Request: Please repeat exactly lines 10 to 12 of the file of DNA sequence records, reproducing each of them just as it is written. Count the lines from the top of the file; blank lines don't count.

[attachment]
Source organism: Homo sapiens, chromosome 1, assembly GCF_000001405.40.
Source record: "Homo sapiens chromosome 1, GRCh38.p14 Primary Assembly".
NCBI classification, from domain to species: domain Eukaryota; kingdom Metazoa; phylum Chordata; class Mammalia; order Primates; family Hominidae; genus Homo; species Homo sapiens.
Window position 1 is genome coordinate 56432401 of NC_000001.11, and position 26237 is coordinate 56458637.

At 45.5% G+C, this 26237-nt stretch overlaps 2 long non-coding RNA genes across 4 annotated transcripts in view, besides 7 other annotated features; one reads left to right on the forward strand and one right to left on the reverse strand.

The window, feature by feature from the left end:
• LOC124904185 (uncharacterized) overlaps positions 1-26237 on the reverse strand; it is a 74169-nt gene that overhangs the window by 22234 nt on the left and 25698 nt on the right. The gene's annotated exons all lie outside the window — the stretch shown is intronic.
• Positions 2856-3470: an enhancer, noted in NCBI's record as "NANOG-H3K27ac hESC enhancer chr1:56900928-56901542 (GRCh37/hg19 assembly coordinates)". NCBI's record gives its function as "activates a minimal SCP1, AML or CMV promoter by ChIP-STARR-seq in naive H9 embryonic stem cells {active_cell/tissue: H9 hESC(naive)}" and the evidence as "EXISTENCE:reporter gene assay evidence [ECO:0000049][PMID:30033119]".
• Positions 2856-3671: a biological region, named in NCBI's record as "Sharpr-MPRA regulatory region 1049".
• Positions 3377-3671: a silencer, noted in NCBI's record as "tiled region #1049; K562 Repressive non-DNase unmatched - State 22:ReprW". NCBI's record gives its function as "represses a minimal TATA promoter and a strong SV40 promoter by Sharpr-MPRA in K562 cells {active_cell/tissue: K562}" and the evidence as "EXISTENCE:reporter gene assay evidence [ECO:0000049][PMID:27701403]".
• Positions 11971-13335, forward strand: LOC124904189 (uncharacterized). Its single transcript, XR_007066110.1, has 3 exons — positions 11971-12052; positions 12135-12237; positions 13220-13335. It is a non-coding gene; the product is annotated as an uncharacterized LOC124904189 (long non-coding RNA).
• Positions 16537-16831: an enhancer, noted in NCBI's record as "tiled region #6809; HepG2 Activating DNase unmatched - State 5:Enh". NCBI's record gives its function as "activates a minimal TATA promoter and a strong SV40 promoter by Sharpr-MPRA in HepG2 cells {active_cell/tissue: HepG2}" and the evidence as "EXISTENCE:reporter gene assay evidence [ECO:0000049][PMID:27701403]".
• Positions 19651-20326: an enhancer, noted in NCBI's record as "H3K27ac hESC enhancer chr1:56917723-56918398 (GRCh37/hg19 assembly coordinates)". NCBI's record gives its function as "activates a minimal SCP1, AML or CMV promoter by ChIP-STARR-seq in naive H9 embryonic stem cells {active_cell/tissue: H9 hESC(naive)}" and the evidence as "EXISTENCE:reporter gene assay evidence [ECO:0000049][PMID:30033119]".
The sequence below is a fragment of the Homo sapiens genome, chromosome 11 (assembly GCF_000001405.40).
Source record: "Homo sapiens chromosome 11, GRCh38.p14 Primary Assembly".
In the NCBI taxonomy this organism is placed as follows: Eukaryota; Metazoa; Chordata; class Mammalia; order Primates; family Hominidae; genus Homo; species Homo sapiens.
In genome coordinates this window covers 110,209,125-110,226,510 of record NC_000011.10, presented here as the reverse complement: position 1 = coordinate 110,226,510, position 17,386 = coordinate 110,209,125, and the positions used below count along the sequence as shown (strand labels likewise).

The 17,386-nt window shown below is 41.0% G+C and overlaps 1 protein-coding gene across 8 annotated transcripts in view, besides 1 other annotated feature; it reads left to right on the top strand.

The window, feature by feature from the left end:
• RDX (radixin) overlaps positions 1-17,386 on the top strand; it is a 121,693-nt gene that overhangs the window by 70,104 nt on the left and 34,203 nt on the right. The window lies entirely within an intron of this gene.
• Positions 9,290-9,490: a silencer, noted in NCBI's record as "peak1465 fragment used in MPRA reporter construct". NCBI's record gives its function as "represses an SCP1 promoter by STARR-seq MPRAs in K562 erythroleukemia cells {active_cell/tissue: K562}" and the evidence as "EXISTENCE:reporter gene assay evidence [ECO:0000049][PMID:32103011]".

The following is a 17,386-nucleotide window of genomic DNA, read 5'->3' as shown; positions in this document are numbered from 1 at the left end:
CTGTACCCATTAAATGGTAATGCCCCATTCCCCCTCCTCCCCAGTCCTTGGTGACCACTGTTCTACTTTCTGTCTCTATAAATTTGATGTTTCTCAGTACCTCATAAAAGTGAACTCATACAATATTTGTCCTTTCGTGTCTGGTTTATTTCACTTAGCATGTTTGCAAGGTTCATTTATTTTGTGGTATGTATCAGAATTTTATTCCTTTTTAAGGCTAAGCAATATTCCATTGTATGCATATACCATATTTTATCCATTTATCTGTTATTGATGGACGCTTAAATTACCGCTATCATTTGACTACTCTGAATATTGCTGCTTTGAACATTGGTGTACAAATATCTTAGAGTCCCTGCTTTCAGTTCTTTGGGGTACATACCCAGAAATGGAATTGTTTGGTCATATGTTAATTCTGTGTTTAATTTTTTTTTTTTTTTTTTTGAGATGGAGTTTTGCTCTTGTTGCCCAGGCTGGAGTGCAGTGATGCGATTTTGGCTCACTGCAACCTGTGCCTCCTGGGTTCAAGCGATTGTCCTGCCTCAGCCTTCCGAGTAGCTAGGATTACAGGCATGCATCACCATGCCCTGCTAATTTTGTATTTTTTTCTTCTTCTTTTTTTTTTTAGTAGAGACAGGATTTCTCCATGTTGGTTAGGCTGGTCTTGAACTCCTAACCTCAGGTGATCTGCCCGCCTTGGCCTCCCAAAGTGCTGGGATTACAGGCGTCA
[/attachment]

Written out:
• Positions 3377-3671: a silencer, noted in NCBI's record as "tiled region #1049; K562 Repressive non-DNase unmatched - State 22:ReprW". NCBI's record gives its function as "represses a minimal TATA promoter and a strong SV40 promoter by Sharpr-MPRA in K562 cells {active_cell/tissue: K562}" and the evidence as "EXISTENCE:reporter gene assay evidence [ECO:0000049][PMID:27701403]".
• Positions 11971-13335, forward strand: LOC124904189 (uncharacterized). Its single transcript, XR_007066110.1, has 3 exons — positions 11971-12052; positions 12135-12237; positions 13220-13335. It is a non-coding gene; the product is annotated as an uncharacterized LOC124904189 (long non-coding RNA).
• Positions 16537-16831: an enhancer, noted in NCBI's record as "tiled region #6809; HepG2 Activating DNase unmatched - State 5:Enh". NCBI's record gives its function as "activates a minimal TATA promoter and a strong SV40 promoter by Sharpr-MPRA in HepG2 cells {active_cell/tissue: HepG2}" and the evidence as "EXISTENCE:reporter gene assay evidence [ECO:0000049][PMID:27701403]".